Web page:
Article

Barenaked Ladies

Formed in Scarborough, Ontario, in 1988, the Barenaked Ladies (BNL) first rose to fame in the early 1990s with the release of a demo cassette and a cover of a Bruce Cockburn song, followed by their debut studio album, Gordon (1992), which has since been certified diamond in Canada for sales of more than 1 million copies. Their fourth album, Stunt (1998), sold more than 4 million copies in the United States and yielded the No. 1 hit song “One Week.” Known for their comedic lyrics and quirky alternative rock sound, the Barenaked Ladies were ranked No. 13 on CBC Music’s list of 100 Best Canadian Bands. They have won eight Juno Awards, including three for Best Group, and were inducted into the Canadian Music Hall of Fame in 2018.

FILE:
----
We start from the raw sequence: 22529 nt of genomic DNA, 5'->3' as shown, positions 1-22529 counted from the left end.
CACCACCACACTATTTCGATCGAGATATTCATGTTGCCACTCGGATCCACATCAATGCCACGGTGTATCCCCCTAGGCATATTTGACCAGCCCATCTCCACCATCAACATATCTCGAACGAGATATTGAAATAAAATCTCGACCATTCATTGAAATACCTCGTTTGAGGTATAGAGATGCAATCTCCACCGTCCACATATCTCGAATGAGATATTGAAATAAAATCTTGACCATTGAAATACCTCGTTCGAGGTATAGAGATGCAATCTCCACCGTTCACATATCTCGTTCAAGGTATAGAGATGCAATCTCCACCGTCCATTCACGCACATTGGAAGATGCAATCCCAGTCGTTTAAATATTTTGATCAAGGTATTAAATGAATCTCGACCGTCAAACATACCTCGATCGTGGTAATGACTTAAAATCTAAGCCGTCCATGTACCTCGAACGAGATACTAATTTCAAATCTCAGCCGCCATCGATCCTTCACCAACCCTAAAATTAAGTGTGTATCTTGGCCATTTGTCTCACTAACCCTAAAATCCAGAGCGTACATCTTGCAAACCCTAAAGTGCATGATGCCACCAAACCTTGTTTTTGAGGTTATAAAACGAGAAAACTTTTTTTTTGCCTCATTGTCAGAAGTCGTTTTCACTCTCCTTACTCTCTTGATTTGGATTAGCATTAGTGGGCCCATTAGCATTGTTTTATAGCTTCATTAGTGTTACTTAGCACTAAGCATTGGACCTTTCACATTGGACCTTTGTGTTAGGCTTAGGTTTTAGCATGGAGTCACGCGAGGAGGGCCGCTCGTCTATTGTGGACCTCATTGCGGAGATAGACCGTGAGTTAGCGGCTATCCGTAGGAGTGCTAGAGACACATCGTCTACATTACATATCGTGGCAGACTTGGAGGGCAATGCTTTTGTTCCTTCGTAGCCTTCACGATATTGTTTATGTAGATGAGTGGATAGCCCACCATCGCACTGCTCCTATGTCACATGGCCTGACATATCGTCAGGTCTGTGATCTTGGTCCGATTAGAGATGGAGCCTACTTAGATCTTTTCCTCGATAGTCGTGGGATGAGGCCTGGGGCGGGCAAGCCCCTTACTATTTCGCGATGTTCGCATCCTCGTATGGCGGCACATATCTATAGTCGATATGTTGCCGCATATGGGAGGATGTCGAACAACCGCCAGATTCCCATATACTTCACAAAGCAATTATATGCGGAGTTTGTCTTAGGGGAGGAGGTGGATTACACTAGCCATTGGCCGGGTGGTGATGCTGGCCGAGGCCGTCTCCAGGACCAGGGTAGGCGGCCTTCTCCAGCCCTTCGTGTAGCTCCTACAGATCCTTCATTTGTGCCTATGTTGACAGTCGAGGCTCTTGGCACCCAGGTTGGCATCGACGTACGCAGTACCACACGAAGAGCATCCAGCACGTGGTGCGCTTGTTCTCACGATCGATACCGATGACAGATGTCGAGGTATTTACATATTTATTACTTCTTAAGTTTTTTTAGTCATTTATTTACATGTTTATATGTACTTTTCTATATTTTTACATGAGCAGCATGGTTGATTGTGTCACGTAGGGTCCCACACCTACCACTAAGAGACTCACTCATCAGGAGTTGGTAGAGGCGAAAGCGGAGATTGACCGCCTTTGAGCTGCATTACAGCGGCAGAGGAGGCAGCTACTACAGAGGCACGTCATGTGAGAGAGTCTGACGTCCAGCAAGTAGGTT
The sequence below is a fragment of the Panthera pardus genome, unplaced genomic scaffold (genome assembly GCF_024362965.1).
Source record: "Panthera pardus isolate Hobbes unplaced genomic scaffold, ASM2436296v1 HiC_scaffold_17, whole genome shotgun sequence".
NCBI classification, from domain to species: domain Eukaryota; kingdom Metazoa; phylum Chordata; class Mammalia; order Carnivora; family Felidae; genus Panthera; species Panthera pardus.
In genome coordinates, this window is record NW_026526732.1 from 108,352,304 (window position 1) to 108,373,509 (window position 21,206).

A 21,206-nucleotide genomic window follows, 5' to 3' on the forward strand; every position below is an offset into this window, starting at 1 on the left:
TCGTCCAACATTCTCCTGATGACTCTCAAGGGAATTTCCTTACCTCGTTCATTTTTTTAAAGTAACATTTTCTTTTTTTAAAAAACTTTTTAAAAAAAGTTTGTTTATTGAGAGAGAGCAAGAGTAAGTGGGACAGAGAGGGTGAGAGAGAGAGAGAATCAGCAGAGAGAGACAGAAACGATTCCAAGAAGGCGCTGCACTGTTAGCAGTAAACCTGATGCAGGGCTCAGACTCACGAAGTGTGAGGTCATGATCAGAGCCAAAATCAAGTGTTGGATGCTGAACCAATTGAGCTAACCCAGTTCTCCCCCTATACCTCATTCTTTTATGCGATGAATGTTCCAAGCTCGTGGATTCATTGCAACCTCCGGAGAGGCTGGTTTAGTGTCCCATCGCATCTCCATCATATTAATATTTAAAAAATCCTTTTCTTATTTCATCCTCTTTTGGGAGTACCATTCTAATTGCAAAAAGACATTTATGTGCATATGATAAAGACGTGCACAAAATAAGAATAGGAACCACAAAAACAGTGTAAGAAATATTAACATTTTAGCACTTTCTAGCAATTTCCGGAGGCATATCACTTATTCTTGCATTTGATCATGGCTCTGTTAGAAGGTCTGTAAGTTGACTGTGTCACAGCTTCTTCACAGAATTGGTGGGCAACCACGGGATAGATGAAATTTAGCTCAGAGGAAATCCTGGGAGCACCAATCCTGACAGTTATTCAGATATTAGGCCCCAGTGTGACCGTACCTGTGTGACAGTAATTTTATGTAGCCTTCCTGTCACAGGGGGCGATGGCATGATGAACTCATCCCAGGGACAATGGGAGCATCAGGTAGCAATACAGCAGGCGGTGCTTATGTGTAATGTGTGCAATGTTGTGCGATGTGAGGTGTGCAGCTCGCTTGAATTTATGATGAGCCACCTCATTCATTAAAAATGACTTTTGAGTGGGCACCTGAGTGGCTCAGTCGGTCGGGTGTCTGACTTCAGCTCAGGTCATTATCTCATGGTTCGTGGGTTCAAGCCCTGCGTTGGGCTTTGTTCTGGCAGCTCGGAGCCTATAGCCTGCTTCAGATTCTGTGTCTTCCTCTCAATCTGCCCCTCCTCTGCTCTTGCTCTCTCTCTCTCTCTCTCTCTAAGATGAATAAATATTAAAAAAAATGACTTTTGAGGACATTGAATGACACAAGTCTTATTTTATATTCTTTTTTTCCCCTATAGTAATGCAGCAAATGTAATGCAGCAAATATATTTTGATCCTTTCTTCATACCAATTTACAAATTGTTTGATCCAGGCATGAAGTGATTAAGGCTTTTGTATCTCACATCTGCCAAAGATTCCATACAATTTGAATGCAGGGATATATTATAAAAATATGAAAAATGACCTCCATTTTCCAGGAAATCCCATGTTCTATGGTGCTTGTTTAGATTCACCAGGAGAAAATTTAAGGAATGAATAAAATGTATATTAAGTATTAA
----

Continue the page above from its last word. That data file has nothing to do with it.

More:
Article

Barbara Pentland

Pentland, Barbara. Composer, pianist, teacher, b Winnipeg 2 Jan 1912, d Vancouver 5 Feb 2000; ATCM 1931, composition diploma (Juilliard) 1939, honorary LLD (Manitoba) 1976; honorary LL D (Simon Fraser) 1985.

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Carol Shields (Profile)

By the end of a sunny Monday earlier this month, Winnipeg novelist Carol SHIELDS had been put through the wringer. She had gingerly made her way through a scraggly hedge and leant against a tree to accommodate a magazine photographer.

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Hazel McCallion